A Shadow-Rate Term Structure Model for the Euro Area
We model the dynamics of the euro area yield curve using a shadow-rate term structure model (SRTSM), with particular attention to the period since late 2011 when interest rates have been at the lowest level since the inception of EMU. The shadow rate is driven by latent factors with linear Gaussian dynamics, while the actual short rate is the maximum between the shadow rate and a lower bound so that interest rates will never fall below that level. The estimated SRTSM performs attractively with respect to cross-sectional t and forecast performance. The model implies that since mid-2012 the median horizon when future one-month rates would return to 50 bps has been ranging between about 25 and 40 months. Deriving such lift-off timing instead from the simple metric of the forward curve crossing 50 bps would underestimate the SRTSM-implied median timing by between 5 to 15 months. As a novelty in the literature, we analyze the effect of a downward shift in the lower bound on the yield curve: for short maturities, rates decrease one-to-one with a drop in the lower bound, while the effect diminishes for longer maturities. Empirically, the term structure movements since early 2014 suggest that there have been two downward shifts in the perceived lower bounds, which were associated with the two decreases of the ECB's deposit facility rate to minus 10 and minus 20 basis points, respectively.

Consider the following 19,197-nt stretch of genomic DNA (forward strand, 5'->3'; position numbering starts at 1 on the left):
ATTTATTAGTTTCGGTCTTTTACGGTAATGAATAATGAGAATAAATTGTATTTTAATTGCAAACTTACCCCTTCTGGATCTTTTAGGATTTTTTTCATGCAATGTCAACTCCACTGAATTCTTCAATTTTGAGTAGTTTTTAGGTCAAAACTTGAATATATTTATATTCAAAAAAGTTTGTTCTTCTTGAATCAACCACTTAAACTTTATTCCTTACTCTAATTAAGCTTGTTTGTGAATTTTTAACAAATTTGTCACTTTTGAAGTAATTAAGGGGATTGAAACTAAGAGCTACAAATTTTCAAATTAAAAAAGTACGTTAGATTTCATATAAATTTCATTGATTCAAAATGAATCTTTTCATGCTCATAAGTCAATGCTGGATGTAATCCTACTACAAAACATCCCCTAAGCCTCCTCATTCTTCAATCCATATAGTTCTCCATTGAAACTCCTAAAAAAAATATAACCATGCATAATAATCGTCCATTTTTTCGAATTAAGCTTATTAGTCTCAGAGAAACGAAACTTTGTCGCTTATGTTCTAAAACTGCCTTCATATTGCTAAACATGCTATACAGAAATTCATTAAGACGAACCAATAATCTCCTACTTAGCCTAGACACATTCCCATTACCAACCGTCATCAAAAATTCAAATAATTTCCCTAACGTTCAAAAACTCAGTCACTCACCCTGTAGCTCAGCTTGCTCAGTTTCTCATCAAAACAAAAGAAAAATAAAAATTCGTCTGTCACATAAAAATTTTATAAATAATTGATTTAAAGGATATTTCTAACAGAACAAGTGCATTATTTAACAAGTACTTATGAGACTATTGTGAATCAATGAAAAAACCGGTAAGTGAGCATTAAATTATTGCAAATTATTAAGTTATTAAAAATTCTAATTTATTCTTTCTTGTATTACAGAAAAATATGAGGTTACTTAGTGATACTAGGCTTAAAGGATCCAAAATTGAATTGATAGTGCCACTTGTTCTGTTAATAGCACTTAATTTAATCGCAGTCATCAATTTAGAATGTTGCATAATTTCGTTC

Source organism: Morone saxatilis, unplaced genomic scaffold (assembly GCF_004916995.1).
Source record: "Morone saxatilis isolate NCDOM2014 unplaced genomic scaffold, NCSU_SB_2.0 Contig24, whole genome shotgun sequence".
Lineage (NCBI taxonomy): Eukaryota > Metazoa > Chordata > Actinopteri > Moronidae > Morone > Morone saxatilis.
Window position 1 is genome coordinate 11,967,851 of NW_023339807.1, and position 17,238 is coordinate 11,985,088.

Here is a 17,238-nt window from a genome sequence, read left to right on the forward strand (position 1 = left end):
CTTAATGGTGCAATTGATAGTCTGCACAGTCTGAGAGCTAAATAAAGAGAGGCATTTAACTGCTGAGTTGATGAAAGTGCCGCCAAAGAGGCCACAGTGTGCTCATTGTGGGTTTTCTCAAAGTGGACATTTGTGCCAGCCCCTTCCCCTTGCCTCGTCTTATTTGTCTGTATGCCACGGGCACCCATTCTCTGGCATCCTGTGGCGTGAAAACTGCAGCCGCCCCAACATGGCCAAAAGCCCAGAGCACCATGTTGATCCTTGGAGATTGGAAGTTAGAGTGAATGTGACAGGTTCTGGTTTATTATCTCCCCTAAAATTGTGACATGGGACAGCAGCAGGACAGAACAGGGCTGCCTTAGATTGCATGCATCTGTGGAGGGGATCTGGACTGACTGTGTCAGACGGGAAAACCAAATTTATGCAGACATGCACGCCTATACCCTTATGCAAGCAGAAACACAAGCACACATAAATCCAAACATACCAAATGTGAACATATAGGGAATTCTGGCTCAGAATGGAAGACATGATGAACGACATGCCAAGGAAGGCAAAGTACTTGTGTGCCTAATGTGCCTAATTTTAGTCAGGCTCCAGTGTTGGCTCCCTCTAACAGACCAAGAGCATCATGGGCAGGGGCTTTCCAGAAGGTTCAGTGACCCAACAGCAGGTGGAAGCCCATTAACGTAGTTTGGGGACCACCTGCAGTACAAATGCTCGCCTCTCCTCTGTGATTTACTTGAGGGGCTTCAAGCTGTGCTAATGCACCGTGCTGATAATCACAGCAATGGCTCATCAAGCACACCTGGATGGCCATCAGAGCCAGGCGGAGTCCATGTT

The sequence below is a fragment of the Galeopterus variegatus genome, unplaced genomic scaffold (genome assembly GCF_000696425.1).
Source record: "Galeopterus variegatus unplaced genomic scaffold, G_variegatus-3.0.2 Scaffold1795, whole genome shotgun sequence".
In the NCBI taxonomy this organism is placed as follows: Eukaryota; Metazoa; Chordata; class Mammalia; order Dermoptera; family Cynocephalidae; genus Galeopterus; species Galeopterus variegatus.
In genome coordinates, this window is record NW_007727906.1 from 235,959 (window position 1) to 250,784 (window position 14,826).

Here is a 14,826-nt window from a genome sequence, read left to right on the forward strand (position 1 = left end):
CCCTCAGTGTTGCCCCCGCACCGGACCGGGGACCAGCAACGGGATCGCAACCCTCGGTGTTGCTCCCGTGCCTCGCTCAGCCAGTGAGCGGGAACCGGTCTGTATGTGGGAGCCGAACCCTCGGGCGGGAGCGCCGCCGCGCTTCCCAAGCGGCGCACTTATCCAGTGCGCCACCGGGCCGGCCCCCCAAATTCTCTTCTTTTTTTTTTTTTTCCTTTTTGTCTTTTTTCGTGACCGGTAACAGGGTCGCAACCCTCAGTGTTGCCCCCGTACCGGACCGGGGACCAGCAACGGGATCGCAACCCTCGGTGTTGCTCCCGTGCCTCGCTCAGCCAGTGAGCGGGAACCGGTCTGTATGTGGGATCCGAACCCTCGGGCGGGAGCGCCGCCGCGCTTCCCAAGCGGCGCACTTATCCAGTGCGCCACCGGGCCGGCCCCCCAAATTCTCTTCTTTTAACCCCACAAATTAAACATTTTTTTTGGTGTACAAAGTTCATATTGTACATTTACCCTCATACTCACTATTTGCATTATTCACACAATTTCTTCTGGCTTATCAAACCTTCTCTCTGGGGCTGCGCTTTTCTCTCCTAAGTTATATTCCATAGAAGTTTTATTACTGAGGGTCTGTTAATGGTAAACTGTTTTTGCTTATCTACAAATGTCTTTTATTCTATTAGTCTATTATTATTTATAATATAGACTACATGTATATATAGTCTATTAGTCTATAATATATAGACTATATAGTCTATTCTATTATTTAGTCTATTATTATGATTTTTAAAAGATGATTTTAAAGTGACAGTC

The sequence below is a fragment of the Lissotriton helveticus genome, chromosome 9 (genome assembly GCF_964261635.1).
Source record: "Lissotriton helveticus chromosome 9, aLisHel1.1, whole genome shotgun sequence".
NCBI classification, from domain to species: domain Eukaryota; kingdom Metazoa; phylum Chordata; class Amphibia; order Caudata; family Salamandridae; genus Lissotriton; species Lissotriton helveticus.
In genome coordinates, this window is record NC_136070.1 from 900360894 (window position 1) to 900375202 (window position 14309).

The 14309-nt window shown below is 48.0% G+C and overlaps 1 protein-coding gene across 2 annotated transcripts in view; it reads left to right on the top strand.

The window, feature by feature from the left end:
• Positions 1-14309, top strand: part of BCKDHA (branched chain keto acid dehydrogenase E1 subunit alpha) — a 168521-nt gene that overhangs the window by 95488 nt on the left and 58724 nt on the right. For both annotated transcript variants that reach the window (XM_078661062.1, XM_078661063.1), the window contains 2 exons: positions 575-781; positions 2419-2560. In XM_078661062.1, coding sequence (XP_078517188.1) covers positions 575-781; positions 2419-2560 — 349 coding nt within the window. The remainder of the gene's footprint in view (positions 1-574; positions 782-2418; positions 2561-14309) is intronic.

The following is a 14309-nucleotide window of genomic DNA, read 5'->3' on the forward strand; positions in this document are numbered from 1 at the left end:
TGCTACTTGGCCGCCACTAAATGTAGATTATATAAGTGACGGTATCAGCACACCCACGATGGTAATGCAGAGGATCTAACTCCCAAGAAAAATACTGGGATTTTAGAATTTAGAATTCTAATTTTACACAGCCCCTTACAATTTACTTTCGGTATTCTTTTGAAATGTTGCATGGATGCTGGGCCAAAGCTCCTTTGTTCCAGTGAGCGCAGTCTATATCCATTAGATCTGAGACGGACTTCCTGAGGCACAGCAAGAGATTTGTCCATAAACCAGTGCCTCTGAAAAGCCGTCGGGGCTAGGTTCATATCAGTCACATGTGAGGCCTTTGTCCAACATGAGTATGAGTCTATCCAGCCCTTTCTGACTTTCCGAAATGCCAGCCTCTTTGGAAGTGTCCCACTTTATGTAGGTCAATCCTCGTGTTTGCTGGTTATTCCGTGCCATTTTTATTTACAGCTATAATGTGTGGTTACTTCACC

30.04.2015 | 17:00 c.t.
Kaminzimmer (Raum 202), Boltzmannstraße 20, Berlin-Dahlem